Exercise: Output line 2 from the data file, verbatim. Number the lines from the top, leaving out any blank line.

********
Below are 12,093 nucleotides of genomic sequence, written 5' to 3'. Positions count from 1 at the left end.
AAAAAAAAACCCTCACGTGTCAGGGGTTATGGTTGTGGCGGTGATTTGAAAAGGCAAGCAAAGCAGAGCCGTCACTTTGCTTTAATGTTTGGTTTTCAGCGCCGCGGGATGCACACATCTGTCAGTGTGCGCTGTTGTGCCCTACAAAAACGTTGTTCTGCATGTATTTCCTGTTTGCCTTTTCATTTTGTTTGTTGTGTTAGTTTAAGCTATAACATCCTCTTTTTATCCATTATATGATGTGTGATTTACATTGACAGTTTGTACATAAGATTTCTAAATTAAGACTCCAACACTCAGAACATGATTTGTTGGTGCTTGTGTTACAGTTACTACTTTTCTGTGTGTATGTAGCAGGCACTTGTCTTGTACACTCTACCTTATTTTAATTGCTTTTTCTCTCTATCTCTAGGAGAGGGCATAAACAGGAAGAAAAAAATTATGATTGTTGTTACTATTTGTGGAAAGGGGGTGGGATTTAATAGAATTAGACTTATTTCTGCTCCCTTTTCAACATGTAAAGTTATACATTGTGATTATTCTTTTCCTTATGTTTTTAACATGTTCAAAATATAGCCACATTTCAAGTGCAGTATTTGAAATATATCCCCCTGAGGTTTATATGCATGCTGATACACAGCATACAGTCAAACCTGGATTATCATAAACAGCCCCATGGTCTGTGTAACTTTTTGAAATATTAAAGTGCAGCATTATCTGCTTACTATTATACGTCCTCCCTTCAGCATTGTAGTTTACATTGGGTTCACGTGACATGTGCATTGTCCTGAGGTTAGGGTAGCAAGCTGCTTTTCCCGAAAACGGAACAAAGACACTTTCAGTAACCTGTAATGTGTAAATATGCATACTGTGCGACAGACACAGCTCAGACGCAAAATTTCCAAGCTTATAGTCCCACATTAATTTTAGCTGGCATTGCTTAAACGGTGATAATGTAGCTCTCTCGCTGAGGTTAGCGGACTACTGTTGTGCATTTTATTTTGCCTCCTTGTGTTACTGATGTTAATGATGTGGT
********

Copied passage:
AAAAAAAAACCCTCACGTGTCAGGGGTTATGGTTGTGGCGGTGATTTGAAAAGGCAAGCAAAGCAGAGCCGTCACTTTGCTTTAATGTTTGGTTTTCAGCGCCGCGGGATGCACACATCTGTCAGTGTGCGCTGTTGTGCCCTACAAAAACGTTGTTCTGCATGTATTTCCTGTTTGCCTTTTCATTTTGTTTGTTGTGTTAGTTTAAGCTATAACATCCTCTTTTTATCCATTATATGATGTGTGATTTACATTGACAGTTTGTACATAAGATTTCTAAATTAAGACTCCAACACTCAGAACATGATTTGTTGGTGCTTGTGTTACAGTTACTACTTTTCTGTGTGTATGTAGCAGGCACTTGTCTTGTACACTCTACCTTATTTTAATTGCTTTTTCTCTCTATCTCTAGGAGAGGGCATAAACAGGAAGAAAAAAATTATGATTGTTGTTACTATTTGTGGAAAGGGGGTGGGATTTAATAGAATTAGACTTATTTCTGCTCCCTTTTCAACATGTAAAGTTATACATTGTGATTATTCTTTTCCTTATGTTTTTAACATGTTCAAAATATAGCCACATTTCAAGTGCAGTATTTGAAATATATCCCCCTGAGGTTTATATGCATGCTGATACACAGCATACAGTCAAACCTGGATTATCATAAACAGCCCCATGGTCTGTGTAACTTTTTGAAATATTAAAGTGCAGCATTATCTGCTTACTATTATACGTCCTCCCTTCAGCATTGTAGTTTACATTGGGTTCACGTGACATGTGCATTGTCCTGAGGTTAGGGTAGCAAGCTGCTTTTCCCGAAAACGGAACAAAGACACTTTCAGTAACCTGTAATGTGTAAATATGCATACTGTGCGACAGACACAGCTCAGACGCAAAATTTCCAAGCTTATAGTCCCACATTAATTTTAGCTGGCATTGCTTAAACGGTGATAATGTAGCTCTCTCGCTGAGGTTAGCGGACTACTGTTGTGCATTTTATTTTGCCTCCTTGTGTTACTGATGTTAATGATGTGGT